Area’s green-fingered groups under threat

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Selling off Scarborough’s Manor Road Nursery could “sound the death knell” for the town’s horticultural groups, according to the area’s army of volunteers.

The borough council was told to “wake up” before a valuable community asset was lost forever, signalling the end of dozens of In Bloom and Friends groups.

Members of the Manor Road Task Group were also warned Scarborough could risk losing its award-winning floral displays and unique heritage plants if the proposal goes ahead.

Speaking at a public meeting, held as part of an ongoing review into the sale of the site, Dorothy Russell, the chairman of umbrella group the Friends of Manor Road, said: “We the members of Friends and In Bloom Groups are well aware that without the nursery the borough would not be the beautiful tourist and award-winning attraction that it is. Perhaps it is time the powers that be wake up and also realise this before it is too late.”

Earlier this year Scarborough Council unveiled plans to close its Manor Road Nursery site and outsource the growing of its plants to an outside company in an attempt to slash costs. A task group was set up to identify a strategy for the future of the nursery.

Horticultural volunteers from across Scarborough gathered at the Town Hall on Monday to hear from group representatives who feel the nursery has a large community and educational benefit.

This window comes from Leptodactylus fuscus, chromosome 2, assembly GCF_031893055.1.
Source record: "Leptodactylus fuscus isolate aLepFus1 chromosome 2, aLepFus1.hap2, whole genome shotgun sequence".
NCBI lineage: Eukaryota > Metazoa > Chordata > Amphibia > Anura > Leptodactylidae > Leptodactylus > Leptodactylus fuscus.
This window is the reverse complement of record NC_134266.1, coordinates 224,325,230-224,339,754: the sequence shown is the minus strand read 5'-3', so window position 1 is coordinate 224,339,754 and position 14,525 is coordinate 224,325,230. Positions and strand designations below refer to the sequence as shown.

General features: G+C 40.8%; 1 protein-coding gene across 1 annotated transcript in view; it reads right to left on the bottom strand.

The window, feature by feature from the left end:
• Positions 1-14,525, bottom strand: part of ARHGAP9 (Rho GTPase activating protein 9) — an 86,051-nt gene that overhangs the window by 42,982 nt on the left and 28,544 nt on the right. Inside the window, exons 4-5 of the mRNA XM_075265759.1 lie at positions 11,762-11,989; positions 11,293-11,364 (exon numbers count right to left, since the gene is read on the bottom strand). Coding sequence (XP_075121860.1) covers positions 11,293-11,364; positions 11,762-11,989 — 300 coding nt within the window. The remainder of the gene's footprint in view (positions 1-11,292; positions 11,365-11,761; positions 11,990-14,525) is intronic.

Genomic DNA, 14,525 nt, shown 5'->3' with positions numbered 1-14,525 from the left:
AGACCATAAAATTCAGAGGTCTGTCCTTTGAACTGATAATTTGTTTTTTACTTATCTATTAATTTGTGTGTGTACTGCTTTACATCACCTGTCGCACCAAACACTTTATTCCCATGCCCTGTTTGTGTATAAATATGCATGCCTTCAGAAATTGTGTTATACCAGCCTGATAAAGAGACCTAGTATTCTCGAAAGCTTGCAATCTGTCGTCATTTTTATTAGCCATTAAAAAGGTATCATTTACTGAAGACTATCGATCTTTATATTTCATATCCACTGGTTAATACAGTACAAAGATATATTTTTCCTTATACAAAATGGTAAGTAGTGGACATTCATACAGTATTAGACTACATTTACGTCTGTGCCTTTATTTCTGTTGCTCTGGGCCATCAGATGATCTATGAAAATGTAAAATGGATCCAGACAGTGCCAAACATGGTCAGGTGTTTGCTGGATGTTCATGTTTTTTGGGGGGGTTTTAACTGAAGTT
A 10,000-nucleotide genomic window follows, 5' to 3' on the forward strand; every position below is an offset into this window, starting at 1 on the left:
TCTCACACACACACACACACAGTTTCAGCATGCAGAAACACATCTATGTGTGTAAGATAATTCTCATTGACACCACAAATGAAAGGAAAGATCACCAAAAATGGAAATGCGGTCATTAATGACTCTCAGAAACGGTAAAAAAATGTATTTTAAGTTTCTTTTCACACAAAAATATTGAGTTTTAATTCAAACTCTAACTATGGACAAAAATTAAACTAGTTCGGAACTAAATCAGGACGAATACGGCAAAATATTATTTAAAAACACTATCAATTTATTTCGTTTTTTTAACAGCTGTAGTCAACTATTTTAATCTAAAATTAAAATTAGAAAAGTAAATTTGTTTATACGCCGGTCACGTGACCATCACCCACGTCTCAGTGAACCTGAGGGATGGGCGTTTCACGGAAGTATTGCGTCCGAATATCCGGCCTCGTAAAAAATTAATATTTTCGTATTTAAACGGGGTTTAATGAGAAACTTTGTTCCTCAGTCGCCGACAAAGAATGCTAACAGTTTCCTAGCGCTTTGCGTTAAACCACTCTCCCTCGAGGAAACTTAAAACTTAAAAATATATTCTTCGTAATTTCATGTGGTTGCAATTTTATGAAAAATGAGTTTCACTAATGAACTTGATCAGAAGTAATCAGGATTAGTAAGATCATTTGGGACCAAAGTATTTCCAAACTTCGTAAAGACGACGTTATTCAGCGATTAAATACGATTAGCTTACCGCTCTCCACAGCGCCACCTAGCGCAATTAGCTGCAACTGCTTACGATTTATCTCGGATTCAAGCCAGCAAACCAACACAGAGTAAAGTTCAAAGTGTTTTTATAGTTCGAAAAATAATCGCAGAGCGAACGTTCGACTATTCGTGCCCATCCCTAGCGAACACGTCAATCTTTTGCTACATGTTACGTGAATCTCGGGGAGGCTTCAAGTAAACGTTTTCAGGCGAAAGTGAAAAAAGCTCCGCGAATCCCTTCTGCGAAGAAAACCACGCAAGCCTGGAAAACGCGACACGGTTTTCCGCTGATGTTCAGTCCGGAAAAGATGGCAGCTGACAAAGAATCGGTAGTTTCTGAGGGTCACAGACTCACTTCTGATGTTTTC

All four stressed the axing of the facility, which is the borough’s only remaining in-house nursery, would enforce the view that horticulture was not important. This in turn would leave volunteers, which help boost the council’s dwindling work force by dedicating thousands of hours to enhancing the area, undervalued and disrespected, they said.

Chairman of Scarborough in Bloom Adrian Perry said: “People don’t like to be thought of as mugs. They want to volunteer to make Scarborough a special place and they don’t want to be feeling like they have got the whole responsibility on their shoulders. Scarborough Council has to take responsibility as well.”

The representatives agreed the use of volunteers should be developed in an attempt to save the two-acre site, which produces around 320,000 plants every year used in bedding, hanging baskets, containers and displays.

Manor Road volunteer Ron Womack suggested the nursery was handed over to the community and the facility transformed into a visitor centre.

He said: “Some councils are already moving parks into the community sector so why not our nursery? If the council continues to propose the closure of the nursery, a group will be formed to look at a community trust as a way forward.”

It was also agreed the nursery provided a “vital pool” of horticultural knowledge. An understanding of which plants were suitable for the area’s varied coastal climate was given as a key example.

Chairman of Whitby in Bloom Amanda Smith said: “This council must act in a way which will not cause harm to its community. Once gone Manor Road can not be replaced, it is not only a physical place but it is the receptacle for knowledge and experience. The question is not can we afford to keep it but rather can we afford to lose it?”

A petition against the closure, containing thousands of signatures, was presented to the task group, which will meet again on November 27.